Last night I stayed awake until sometime after 2 a.m. with Sergei huddled underneath my legs in the bathroom while I read a book. I felt I needed to make the sacrifice of precious sleep to be there for my bestest bud - why you ask? Because he needed me. Earlier in the night I was so frustrated with the damn dog that I just wanted him out of my sight. I think the guilt of being so angry with a dog (who can't reason with you or tell you why he is behaving in a neurotic manner) was part of the driving force behind me sitting in my bathroom into all hours of the night.
Sergei is deathly, inexplicably afraid of thunder storms. Last night we had something to the comparative equivalent of a level 5 hurricane (is that such a thing, level 5? whatever it was violently powerful!). Needless to say, he was an absolute mess. He must have sensed the impending storm well before our meager human minds could have thus behaving like a nut in the evening...which subsequently led to my growing frustration towards his behavior. He woke me up around 11:30p.m. to let me know the storm had arrived. Most nights I would put him in the bathroom alone and go back to bed. He usually just wedges himself under the claw foot tub and stays there until morning. But last night I decided I needed to be there for him as he has been for me for the past 11 1/2 years. So there we were camped out on the tile floor in my bathroom...what a sight I am today.
Quite some time ago I read somewhere (most likely some cheesy email forward) that in one's life the one person who should never let you down most likely will. I learned this painful lesson, it seems like several life times ago, when I was still a child. For some reason it is one of those lessons that has reoccurred throughout my life with several different people. Sometimes those disappointing events turn out to strengthen the bond of the relationship and at other times they create such a chasm that not even time can remedy the fracture. As a child, you have no control over such things, nor do you truly have the emotional maturity to fully comprehend the enormity of the situation. You tend to be more ego-centric, blaming yourself, trying so desperately to fix what you never had the power to destroy in the first place. Taking this pain into adulthood can be costly even devastating. No worries, many years of alcohol consumption and counseling set me right...just joking...sort of.
Anyway, I find as an adult we have control over these events to some degree, or at least the wisdom to either fix the problem or know when to say 'fuck it' and walk away. Looking back - when I was younger it was so difficult for me to allow anyone inside the self-created, thick barriers that it was just as easy for me to walk away. In fact, I have found that I walked away from so many relationships, be them both platonic as well as intimate, without so much as a glance back. Even into my adult years, I can still justify these 'walks' with the fact that I just can't handle drama in my life. Knowing that I have the knowledge and experience of my past behind me, it is still too much for me to handle emotionally. But there are people in my life that have figured this out about me. Or perhaps they just know that despite my Ice-Princess-I-don't-give-a-shit facade, I do have feelings behind it. These people stand behind me despite my occasional slips (and sometimes falls) in life. I tend to have that 'I can do it myself' attitude which for the most part I can. But I find that in the hardest moments, I need my friends, my family, my support system.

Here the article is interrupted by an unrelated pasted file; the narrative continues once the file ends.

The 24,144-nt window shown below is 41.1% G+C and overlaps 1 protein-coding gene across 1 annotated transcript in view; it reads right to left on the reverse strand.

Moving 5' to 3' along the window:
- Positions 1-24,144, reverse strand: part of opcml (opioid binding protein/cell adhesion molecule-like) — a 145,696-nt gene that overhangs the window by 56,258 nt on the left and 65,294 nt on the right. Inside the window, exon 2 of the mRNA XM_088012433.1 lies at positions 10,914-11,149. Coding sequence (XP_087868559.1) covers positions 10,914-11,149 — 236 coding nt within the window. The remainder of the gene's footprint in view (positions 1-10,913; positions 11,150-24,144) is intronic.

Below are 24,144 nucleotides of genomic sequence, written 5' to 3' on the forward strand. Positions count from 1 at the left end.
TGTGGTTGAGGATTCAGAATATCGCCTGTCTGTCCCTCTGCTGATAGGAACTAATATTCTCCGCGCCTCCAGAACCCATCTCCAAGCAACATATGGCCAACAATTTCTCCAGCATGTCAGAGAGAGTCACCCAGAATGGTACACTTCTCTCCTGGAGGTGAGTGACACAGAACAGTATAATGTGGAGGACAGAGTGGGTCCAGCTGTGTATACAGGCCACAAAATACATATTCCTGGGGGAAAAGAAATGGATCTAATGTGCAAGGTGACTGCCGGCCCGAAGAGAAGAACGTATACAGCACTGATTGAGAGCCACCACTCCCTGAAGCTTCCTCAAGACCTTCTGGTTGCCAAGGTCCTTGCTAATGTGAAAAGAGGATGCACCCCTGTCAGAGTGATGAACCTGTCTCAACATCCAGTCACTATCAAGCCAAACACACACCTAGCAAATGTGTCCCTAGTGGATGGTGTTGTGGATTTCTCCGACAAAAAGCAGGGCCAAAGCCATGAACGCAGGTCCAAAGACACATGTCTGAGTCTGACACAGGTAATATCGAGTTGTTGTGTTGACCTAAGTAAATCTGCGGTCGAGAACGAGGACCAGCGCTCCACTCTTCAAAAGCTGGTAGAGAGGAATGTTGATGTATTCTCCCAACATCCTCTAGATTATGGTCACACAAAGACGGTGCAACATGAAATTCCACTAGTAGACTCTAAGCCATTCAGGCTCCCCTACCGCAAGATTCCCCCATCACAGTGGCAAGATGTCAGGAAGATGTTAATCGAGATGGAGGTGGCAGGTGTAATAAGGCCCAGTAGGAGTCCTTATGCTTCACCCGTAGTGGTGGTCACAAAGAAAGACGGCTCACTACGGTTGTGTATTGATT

I decided to quit drinking a while ago, well almost 2 full months ago. Aside from the fact that I want to become a faster mountian biker - I figured it was about time. The wake up call came when at my friends' engagement party/celebration I decided to take myself on a walk in the foggy rain at some un-godly hour. That would have all been fine, however, I don't recall any part of that walk. In fact I don't really remember much during or after dinner. I vaguely recall playing trivial pursuit (and winning). For me alcohol has been part of the fortification of my facade. I have known this for years, but I still never saw it as a problem. I still am not sure if it is, but I think for now, it's best that I stop and see how life progresses without it. I am slowly letting my friends know that this is how it is for me...be it for now or for always, I suppose time will tell. For the most part I find all of them to be surprisingly supportive. (I do miss going to the B.F. with JuJu after climbing, but I think I am doing something good for myself so I hope she and the boys in leather at the B.F. understand). I also have to thank T$ for his support in this endevour as well, although I think our addiction to caffeine has been elevated to a whole new level. (Perhaps taking stock out in a coffee company can assist in funding our trip to Europe :)
I am also finding these strange realisations within my own mind that are incredibly powerful yet frightening all at the same time. You know when you're sick and can't taste things all too well? Then when you get better your taste buds regain their ability to let your body know how great the food you're eating is...it's kind of like that. This awakening of senses - but in your mind. Very odd, but kind of cool and at times of course it does make me question so many things that I never really had the energy to deal with. The conclusion is that I still do not require drama in my life, I still love my friends and family unconditionally, I still consider Sergei my favourite dog, I still love to ride my bikes, climb rocks and trees and spend time with people that have been there for me through it all and hopefully will continue to. I just hope I can be there for them as well, even if it means staying up all night reading in the bathroom.